Home > Free Speech > Free Speech Week 2013: South Dakota SB200 passed and violates free speech

Free Speech Week 2013: South Dakota SB200 passed and violates free speech

October 25, 2013

1322756701Free Speech Week 2013 continues. For today’s post I thought it would be worth looking at a free speech related item from the South Dakota Freedom Index scorecard. Specifically item number three is about political free speech. This from the index:

Freedom of Speech, Press
Senator Kirkeby introduced SB 200, a bill to criminalize anonymous political communication. Previously, state law mandated anyone spending $1000 or more on political communications, especially within 60 days of an election, to register with the SD Secretary of State and/or publish a disclaimer with the political communication. SB 200 changed the threshold on expenditures to $100 or more (including any in-kind donations) any day of the year. Violation is a misdemeanor. Political surveys and periodicals such as newspapers are exempt.

The SD Bill of Rights says, “Every person may freely [communicate] on all subjects.” The United States would likely have never become a nation nor ratified its Constitution without the use of anonymous political communication. Still, laws against slander and libel were enforced. Bills such as SB 200 tend to be used to silence political enemies through regulation, threats, and lawsuits. It passed the House 61-8 on Mar. 5, 2013 and passed the Senate 34-0 two days later. We have assigned pluses to the nays.

SB200 was a bill to “revise certain provisions concerning campaign finance”. As a political blogger I find this bills passage into law very troubling. Our legislators in Pierre have fallen for the war against the Citizens United that has been waging at the national level. During Free Speech Week 2012 I wrote a post about Citizens United. In that post I made the case tools of free speech, money specifically, should NOT be regulated by the government. Similar arguments could be used against SB200.

SB200 prevents the average citizens from exercising their political free speech anonymously. Without anonymity our country could never have grown to the wonderfully diverse society it has become. If someone is against the anonymous free speech of others they should use their free speech rights to put a different message out. Regulating political free speech just because some people hate ‘money in politics’ or because politicians ‘feel attacked’ is not the right direction for the United States, or South Dakota.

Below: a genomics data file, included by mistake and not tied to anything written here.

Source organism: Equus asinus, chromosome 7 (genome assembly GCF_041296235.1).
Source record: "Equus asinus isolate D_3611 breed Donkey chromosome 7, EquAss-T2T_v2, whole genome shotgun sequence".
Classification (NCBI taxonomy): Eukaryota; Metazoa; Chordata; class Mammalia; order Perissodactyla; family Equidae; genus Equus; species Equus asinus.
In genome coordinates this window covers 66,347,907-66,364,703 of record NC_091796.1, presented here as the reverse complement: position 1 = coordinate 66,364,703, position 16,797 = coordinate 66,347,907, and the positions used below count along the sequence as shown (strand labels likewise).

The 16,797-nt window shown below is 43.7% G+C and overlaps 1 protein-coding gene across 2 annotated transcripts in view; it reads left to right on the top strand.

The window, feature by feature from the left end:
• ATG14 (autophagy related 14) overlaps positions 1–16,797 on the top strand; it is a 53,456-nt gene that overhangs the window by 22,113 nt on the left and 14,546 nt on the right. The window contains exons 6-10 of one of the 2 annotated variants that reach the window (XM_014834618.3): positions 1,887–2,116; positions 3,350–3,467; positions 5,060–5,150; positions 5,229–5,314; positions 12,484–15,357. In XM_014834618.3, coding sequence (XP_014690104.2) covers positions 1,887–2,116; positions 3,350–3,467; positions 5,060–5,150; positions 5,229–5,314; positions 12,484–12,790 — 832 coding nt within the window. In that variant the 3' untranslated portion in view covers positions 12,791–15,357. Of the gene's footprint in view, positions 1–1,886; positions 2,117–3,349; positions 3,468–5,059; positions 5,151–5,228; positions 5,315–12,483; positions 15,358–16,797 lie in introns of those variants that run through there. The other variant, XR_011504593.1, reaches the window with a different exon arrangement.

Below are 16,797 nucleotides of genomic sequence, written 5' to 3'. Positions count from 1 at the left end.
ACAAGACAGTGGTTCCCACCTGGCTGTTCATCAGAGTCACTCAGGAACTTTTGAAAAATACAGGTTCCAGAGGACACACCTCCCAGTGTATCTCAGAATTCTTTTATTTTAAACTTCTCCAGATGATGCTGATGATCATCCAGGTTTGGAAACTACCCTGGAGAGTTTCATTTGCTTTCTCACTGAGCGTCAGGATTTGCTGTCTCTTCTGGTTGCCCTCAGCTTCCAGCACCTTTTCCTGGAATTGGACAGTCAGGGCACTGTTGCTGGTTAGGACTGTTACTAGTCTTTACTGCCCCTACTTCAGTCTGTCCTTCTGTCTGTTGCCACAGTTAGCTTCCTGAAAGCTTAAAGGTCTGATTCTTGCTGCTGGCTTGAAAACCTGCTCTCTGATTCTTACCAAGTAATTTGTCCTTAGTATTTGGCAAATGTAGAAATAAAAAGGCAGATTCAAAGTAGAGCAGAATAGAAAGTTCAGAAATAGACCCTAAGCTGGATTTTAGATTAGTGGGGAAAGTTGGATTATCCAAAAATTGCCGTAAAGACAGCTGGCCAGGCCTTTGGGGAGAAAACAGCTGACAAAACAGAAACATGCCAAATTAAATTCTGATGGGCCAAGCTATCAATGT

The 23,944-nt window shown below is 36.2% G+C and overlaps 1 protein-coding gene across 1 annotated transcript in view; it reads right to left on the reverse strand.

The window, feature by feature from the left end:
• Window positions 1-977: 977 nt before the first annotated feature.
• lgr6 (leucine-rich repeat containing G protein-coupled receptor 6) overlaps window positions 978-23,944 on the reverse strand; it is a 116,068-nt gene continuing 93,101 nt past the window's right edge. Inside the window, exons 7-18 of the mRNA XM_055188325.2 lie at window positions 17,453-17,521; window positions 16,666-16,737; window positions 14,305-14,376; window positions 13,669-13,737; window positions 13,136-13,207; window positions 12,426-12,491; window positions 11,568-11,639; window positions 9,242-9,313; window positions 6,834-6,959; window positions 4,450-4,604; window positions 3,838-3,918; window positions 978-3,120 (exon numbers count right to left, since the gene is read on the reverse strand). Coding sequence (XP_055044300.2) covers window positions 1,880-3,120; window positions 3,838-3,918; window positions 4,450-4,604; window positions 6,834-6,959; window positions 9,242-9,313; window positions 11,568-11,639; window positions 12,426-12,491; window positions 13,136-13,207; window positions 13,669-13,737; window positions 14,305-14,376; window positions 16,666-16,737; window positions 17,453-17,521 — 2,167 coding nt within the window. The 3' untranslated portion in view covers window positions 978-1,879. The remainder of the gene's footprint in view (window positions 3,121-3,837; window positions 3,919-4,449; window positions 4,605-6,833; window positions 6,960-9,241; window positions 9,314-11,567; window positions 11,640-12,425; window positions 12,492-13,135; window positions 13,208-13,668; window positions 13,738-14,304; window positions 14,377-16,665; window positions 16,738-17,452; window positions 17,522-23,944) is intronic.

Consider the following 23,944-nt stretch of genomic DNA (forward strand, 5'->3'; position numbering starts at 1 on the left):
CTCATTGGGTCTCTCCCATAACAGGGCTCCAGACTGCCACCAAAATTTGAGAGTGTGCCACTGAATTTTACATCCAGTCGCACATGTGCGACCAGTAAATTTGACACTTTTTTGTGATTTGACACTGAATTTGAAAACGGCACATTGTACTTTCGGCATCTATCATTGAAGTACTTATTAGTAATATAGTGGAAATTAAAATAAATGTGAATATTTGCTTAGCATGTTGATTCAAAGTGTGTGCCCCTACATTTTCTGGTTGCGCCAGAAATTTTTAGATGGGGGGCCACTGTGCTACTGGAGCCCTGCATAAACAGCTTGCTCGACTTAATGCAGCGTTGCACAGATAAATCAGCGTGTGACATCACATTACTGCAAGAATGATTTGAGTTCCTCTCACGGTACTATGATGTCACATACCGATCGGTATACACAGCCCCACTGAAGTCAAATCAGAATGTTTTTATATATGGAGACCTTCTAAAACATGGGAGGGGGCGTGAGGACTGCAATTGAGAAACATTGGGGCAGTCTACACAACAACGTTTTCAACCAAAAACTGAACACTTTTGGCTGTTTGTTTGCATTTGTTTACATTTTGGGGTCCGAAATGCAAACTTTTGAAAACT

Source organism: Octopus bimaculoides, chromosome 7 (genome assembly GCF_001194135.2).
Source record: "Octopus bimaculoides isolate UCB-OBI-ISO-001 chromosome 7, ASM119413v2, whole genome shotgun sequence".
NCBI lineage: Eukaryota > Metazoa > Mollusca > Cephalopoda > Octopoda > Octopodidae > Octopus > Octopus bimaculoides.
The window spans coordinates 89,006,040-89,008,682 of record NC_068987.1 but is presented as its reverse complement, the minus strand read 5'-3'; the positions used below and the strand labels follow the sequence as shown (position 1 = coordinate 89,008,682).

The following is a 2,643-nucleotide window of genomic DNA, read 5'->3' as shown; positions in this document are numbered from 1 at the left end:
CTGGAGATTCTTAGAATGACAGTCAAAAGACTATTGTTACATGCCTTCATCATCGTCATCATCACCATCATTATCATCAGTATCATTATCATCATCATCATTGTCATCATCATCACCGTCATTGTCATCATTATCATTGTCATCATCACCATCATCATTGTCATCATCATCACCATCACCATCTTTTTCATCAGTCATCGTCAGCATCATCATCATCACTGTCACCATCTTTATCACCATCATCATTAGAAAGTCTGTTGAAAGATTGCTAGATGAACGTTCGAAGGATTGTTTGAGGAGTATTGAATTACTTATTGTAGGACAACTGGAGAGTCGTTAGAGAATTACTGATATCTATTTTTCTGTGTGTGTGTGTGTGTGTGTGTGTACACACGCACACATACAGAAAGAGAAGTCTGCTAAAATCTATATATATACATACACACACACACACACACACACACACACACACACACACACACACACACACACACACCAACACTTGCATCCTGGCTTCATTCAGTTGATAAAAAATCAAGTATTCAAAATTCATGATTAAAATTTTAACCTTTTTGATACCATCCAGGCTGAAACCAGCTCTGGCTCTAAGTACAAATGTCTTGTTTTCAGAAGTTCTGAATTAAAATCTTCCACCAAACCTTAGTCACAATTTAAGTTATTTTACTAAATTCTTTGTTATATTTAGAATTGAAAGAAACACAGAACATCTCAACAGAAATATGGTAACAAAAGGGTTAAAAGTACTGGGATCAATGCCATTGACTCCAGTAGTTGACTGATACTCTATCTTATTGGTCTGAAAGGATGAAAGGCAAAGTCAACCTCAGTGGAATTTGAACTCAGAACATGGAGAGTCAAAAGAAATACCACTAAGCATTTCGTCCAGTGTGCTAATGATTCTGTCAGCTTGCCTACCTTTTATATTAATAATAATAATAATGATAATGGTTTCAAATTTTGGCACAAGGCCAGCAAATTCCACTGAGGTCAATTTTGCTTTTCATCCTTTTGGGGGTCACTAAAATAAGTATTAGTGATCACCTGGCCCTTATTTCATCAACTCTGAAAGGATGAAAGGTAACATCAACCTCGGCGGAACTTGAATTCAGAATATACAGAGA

Instead of trying to create regulations to squelch political free speech our legislators should be working to strengthen free speech. Sadly most of our politicians in Pierre do not put free speech high on their priority list. I would like to thank the following legislators in the South Dakota House of Representatives that voted No to restricting free speech:

Feinstein (D-14)
Hawks (D-9)
Kaiser (R-3)
Kirschman (D-15)
Peterson (D-4)
Ring (D-17)
Schrempp (D-28A)
Wismer (D-1)

Unfortunately I am not able to thank any South Dakota Senators. None of them opposed this bill.

The SD Freedom Index scorecard brought up section 5 (free speech) of the SD Bill of rights. I would like to close this post with a portion of Section 26 because I feel SB200 attacked the concept of free government:

All political power is inherent in the people, and all free government is founded on their authority

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